A Little Helper – The PHP Command Shell

A Little Helper

The PHP Command Shell

Michael Schneider
by Michael Schneider
on August 24, 2017
time to read: 5 minutes

Keypoints

  • Command injection involves inserting a command into an existing command chain
  • The classic case is to add a command to a ping parameter
  • PHP offers various mechanisms for executing commands in the file system
  • Our PHP scripts seek out these kinds of attack vectors in systems

The command injection vulnerability, which is described in the OWASP Testing Guide under OTG-INPVAL-013, is a rare but welcome “guest” – at least from the attacker’s point of view. It enables them to sneak in commands in the relevant programming language via an input variable.

Example with ping

One useful example of this is a network tool such as a ping, which allows ICMP echo packets to be sent to any IP address. If the attacker replaces the IP address with an input such as 127.0.0.1; whoami, and no validation takes place, then a command injection is possible.

This can allow the attacker to introduce their commands directly via the available function.

PHP approach

Another scenario involves the attacker exploiting the opportunity to introduce their own code into the target system in order to execute commands on an operating system-level. This can be done using a PHP script, for example.

The PHP scripting language includes various functions for executing commands on operating systems. Commonly used functions are system() and exec(), which can also be found in other programming languages, such as C. The functions accept a command, execute it and then return the result.

On well-secured web servers, functions capable of this degree of damage are disabled. This requires including the disable_functions setting in the php.ini configuration file. One downside to the blacklist approach is that only those functions that the administrator is actually familiar with are disabled.

So if attackers can execute their own PHP scripts on a server, they will attempt to find out which functions can be used to execute commands on operating systems. The easiest way to do this is via the phpinfo() function. To prevent exposure of the configuration settings, the function needs to be included in the list of disabled functions. Thus, the attacker must then find other ways to identify active functions.

Our test script

We wrote a PHP script shell_test.php (GitHub) that tests all functions that might be used to execute commands and then indicates whether the respective function can be used on the web server. The script is written for Linux systems but should, for the most part, work on Windows systems as well.

However, the script itself does not offer any interactivity; the executable command must be defined with a variable, which is why we have expanded the script and added a simple input form: shell.php (GitHub). The form enables the execution of commands with the function that are also supported by the web server. If multiple functions are available, the desired function can be selected from a drop-down list. The first time the function is executed, or if no commands are specified, the script executes several basic queries such as reading the Linux kernel version, username, Netcat availability, current directory, list of active processes, and active network connections.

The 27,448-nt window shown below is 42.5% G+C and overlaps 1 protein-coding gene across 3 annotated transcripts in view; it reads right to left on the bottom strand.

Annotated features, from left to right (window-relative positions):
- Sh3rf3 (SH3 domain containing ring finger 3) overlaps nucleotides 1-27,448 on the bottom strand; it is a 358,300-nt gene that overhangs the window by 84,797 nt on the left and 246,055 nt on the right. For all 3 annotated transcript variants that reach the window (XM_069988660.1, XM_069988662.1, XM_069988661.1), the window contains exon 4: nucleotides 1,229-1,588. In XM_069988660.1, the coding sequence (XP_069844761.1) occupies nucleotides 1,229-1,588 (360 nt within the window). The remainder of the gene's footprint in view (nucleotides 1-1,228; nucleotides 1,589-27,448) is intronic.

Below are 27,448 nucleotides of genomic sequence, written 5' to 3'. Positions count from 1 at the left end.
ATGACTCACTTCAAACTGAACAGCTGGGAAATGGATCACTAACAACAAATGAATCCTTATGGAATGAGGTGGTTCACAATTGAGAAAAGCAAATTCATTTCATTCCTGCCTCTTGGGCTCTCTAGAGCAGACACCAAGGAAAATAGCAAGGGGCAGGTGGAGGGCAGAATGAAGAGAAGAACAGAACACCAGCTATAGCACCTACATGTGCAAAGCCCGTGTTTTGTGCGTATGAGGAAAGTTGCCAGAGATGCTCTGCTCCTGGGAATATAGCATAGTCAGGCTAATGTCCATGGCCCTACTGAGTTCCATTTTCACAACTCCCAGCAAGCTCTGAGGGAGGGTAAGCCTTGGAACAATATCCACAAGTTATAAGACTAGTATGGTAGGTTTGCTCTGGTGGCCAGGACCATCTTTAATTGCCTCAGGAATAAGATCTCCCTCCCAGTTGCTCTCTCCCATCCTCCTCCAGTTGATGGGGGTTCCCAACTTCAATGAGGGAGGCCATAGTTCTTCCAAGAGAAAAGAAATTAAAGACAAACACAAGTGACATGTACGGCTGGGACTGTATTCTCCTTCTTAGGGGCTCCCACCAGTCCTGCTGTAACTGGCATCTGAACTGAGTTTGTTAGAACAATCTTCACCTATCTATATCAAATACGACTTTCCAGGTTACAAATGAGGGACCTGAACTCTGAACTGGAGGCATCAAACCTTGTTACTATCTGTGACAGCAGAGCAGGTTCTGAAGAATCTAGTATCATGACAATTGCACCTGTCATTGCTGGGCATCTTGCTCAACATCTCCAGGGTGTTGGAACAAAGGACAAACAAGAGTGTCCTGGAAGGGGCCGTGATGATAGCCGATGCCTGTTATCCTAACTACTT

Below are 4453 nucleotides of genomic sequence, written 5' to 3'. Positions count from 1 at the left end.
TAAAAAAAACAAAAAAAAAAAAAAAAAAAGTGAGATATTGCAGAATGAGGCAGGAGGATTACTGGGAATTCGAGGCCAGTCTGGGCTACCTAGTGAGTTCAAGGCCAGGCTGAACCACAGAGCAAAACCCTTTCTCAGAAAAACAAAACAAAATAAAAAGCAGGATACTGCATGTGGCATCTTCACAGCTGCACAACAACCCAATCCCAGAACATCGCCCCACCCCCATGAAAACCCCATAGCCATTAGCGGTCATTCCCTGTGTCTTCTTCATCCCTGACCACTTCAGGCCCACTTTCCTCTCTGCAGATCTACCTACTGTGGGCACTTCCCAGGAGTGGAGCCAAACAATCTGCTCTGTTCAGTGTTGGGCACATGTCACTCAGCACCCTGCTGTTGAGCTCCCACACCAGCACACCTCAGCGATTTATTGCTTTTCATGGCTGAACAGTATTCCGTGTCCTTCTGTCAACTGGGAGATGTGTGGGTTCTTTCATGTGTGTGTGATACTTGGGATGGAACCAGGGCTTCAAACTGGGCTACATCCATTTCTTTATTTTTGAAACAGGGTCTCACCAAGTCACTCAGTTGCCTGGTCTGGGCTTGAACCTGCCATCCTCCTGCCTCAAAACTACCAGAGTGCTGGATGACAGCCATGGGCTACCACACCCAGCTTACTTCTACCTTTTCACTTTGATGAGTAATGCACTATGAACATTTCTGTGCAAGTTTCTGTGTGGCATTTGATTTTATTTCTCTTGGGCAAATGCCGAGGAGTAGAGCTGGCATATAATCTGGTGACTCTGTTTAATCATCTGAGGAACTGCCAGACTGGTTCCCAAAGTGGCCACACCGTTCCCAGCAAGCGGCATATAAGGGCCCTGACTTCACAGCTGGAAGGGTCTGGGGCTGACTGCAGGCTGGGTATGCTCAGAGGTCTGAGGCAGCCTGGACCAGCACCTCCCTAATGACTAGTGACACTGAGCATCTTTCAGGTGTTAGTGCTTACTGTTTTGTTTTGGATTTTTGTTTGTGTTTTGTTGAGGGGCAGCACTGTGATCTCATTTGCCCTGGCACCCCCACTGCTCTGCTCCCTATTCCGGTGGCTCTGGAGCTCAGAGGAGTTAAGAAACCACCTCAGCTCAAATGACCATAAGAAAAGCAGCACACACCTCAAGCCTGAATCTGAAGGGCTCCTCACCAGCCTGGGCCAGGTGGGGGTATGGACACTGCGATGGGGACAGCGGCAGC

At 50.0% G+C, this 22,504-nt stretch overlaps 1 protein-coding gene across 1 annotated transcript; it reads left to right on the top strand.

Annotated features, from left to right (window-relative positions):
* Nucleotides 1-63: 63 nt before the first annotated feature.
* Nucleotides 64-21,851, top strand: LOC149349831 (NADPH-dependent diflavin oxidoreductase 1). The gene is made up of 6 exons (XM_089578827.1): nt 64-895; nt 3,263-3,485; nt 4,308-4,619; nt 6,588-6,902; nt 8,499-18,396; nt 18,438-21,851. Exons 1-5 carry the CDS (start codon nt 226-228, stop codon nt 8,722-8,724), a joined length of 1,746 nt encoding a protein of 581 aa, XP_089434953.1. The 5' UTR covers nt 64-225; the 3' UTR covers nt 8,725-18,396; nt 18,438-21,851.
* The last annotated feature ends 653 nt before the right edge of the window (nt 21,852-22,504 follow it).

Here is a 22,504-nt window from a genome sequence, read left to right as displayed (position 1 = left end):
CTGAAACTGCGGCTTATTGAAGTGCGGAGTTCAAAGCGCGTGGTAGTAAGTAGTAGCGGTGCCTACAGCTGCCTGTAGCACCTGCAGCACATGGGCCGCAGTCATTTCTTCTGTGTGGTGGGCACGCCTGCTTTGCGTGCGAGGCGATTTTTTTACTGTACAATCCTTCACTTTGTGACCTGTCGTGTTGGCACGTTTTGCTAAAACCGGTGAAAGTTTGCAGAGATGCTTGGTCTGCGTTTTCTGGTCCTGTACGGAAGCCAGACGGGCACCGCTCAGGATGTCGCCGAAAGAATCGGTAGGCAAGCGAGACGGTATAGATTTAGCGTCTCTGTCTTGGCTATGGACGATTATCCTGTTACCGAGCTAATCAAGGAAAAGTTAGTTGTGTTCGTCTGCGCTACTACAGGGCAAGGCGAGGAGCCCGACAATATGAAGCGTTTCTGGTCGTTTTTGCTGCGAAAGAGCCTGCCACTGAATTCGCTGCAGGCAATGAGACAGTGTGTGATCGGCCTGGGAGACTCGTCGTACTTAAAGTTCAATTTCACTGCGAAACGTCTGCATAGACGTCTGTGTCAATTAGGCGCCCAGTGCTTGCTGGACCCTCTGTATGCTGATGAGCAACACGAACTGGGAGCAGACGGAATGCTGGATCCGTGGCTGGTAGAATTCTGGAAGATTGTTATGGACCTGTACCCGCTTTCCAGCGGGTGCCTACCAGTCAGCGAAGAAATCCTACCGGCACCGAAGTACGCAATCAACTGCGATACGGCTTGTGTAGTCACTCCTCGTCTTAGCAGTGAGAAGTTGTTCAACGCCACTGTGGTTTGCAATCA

When testing the script, we found that on Windows systems, the system() function might not return any value and, consequently, no important information is displayed. The reason for this is that there are commands/programs that return detailed information in the standard error stream (stderr). This is the case for some PowerShell cmdlets. By adding 2>&1 to the end of the command, the stderr stream is passed to the standard output stream (stdout) such that detailed information can be displayed as well. The call for system() will then look like this: system("command 2>&1", $return).

Conclusion

The scripts are linked here in the Labs and are also available in our GitHub repository. We welcome feedback about where the scripts are used as well as any change suggestions and feature requests.

About the Author

Michael Schneider

Michael Schneider has been in IT since 2000. Since 2010 he is focused on information security. He is an expert at penetration testing, hardening and the detection of vulnerabilities in operating systems. He is well-known for a variety of tools written in PowerShell to find, exploit, and mitigate weaknesses. (ORCID 0000-0003-0772-9761)

Links

You need support in such a project?

Our experts will get in contact with you!

×
WebSockets

WebSockets

Michael Schneider

HardeningKitty Score

HardeningKitty Score

Michael Schneider

HTTP Response Header

HTTP Response Header

Michael Schneider

You want more?

Further articles available here

You need support in such a project?

Our experts will get in contact with you!

You want more?

Further articles available here